Mariners Top 20 Prospects: #1 RF Alex Jackson

August 10, 2015; Vancouver, BC, CAN; Alex Jackson (10) up to bat for the Everett AquaSox against the Vancouver Canadians at Nat Bailey Stadium. Mandatory Credit: Brian Helberg-SoDo Mojo
August 10, 2015; Vancouver, BC, CAN; Alex Jackson (10) up to bat for the Everett AquaSox against the Vancouver Canadians at Nat Bailey Stadium. Mandatory Credit: Brian Helberg-SoDo Mojo /

Alex Jackson had a down year in 2015, but he remains one of the best power hitting prospects in all of baseball.

Alex Jackson easily has the most upside of any prospect in the Seattle Mariners organization, and he is the clear choice to be SoDo Mojo’s top youngster on the M’s farm. The 20-year-old outfielder is the 94th best prospect in the game entering the 2016 season according to, and he is Seattle’s lone representative in’s top 100 list.

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The Mariners selected Jackson with the 6th overall pick in the 2014 draft out of Rancho Bernardo High School in San Diego, CA. Jackson is believed to possess elite power from the right side, and he has the potential to hit for average at the big league level. Many pundits projected a fast rise through the Mariners system for Jackson, but poor plate discipline and injuries have slowed his development.

Jackson began last season with the Mariners single-A affiliate in Clinton. He looked overmatched in the Midwest League, posting a .157 batting average with 0 home runs and 13 RBI across 28 games with the LumberKings. Jackson’s .240 on base percentage and .213 slugging percentage suggest he was not ready for the level of competition.

However, Jackson was reportedly attempting to play through a shoulder injury he suffered with the Mariners in spring training. The M’s opted to shut him down once they caught wind of the ailment to prevent further damage physically and mentally. Jackson was idle for just over a month before being assigned to the Everett AquaSox of the Northwest League.

Jackson fared much better with the AquaSox this past summer. The young slugger registered a .239/.365/.466 slash line through 197 plate appearances. Jackson clubbed 11 doubles, 8 home runs, 25 RBI and swiped 2 bases in 48 games. Those numbers still leave something to be desired, but it took a mature attitude to recover from his horrid start in Clinton.

It is clear that Jackson did not play to his potential offensively last season. However, the former high school catcher looked significantly more comfortable as an outfielder in 2015. Jackson posted a .964 fielding percentage through 603 innings. His arm is incredibly strong, and he tallied 9 outfield assists during his time with the AquaSox. Right field appears to be his best position, but he has shown the ability to defend both corner spots.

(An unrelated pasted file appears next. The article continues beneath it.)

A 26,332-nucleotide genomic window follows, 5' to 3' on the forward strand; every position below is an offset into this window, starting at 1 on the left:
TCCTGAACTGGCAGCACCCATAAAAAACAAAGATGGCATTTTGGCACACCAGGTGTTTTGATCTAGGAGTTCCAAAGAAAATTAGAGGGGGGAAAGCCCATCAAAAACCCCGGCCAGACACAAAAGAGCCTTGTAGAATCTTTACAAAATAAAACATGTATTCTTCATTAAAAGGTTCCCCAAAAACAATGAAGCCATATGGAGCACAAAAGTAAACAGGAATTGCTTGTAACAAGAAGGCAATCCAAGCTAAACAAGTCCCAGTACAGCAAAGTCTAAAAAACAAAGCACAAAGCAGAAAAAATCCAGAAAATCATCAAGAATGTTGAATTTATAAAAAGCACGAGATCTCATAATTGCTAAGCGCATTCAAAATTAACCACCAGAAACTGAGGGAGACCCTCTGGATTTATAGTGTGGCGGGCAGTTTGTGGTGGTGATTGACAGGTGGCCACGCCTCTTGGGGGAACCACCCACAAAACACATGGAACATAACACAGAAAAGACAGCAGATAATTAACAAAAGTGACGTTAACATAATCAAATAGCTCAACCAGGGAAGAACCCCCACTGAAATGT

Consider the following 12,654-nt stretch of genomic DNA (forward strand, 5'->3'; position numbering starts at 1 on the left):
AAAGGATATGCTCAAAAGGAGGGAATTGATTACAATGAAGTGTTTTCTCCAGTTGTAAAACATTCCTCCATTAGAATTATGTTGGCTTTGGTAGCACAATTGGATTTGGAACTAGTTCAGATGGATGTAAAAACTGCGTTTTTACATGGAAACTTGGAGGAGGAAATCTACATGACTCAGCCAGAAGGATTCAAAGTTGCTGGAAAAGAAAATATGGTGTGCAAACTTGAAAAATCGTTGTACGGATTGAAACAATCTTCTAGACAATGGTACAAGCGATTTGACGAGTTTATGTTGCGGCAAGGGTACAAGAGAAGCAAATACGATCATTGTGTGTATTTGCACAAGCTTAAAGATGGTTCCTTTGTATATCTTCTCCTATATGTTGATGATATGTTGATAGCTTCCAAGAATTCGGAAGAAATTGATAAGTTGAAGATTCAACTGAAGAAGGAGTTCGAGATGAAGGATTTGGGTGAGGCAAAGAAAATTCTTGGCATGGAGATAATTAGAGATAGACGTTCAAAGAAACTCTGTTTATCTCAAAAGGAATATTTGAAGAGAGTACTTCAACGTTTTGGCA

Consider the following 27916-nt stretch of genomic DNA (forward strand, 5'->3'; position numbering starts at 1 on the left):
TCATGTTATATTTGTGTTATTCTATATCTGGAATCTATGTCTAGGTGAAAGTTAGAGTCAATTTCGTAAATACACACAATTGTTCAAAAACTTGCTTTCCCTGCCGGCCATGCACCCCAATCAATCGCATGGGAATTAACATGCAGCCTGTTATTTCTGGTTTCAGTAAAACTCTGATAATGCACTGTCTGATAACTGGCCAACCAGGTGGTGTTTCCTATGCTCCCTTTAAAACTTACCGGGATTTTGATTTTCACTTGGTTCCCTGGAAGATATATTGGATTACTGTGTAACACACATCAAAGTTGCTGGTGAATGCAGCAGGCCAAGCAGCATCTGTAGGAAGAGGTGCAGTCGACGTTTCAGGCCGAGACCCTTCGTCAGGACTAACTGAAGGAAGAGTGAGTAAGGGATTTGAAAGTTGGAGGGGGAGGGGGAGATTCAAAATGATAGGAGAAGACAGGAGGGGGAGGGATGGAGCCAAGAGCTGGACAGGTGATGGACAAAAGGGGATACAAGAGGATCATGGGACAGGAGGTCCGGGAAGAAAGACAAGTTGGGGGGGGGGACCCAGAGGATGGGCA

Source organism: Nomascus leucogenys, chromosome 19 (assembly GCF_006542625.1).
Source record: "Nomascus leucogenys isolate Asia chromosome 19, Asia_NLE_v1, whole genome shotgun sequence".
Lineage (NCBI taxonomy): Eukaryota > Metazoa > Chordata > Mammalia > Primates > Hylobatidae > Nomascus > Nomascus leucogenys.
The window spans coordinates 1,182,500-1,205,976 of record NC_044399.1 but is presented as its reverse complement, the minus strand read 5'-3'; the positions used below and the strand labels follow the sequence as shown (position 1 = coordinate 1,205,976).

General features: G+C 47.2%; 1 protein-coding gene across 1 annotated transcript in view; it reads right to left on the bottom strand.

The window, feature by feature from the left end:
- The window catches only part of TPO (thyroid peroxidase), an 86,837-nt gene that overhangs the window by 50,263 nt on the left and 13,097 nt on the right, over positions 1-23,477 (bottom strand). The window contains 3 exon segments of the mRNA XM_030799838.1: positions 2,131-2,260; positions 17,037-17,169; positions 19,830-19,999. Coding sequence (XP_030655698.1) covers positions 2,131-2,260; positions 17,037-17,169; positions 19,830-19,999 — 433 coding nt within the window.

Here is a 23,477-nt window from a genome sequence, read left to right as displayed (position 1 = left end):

The Mariners remain high on Jackson, and rightfully so. He played well in 2014, hitting .280 with 2 home runs and 16 RBI across 24 games in the Arizona Rookie League. Jackson also made a memorable impression during his first spring training with the Mariners in 2015, connecting on a home run during a game last March against the Texas Rangers.

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I happened to be in attendance during a game between the Everett AquaSox and the Vancouver Canadians at Nat Bailey Stadium in Vancouver, BC last summer. Jackson played right field and hit third for the AquaSox. Jackson destroyed a fastball in the top of the first inning, launching a 2-run shot that landed at least 50 feet beyond the left field wall. He finished 1 for 3 with a home run and a walk.

Jackson has an elite combination of size and skill. He stand tall at 6’2, and has a muscular 215 pound build. Jackson hits and throws from the right side. Scouts rave about his quick, powerful stroke at the plate, but he has the potential to be much more than just a power hitter. Jackson’s game is still developing, and it should be fun to watch him progress during the next couple of years.

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The 2016 season could be a turing point for Alex Jackson and his development. The Mariners are expected to take a patient approach with Jackson, and start him off once again with the Clinton LumberKings. Ideally, Jackson will dominate the Midwest League in his second go around and earn a mid-season promotion to the Bakersfield Blaze. Will that happen? Who knows. But he has the tools to be a thumper in the heart of the Mariners lineup one day.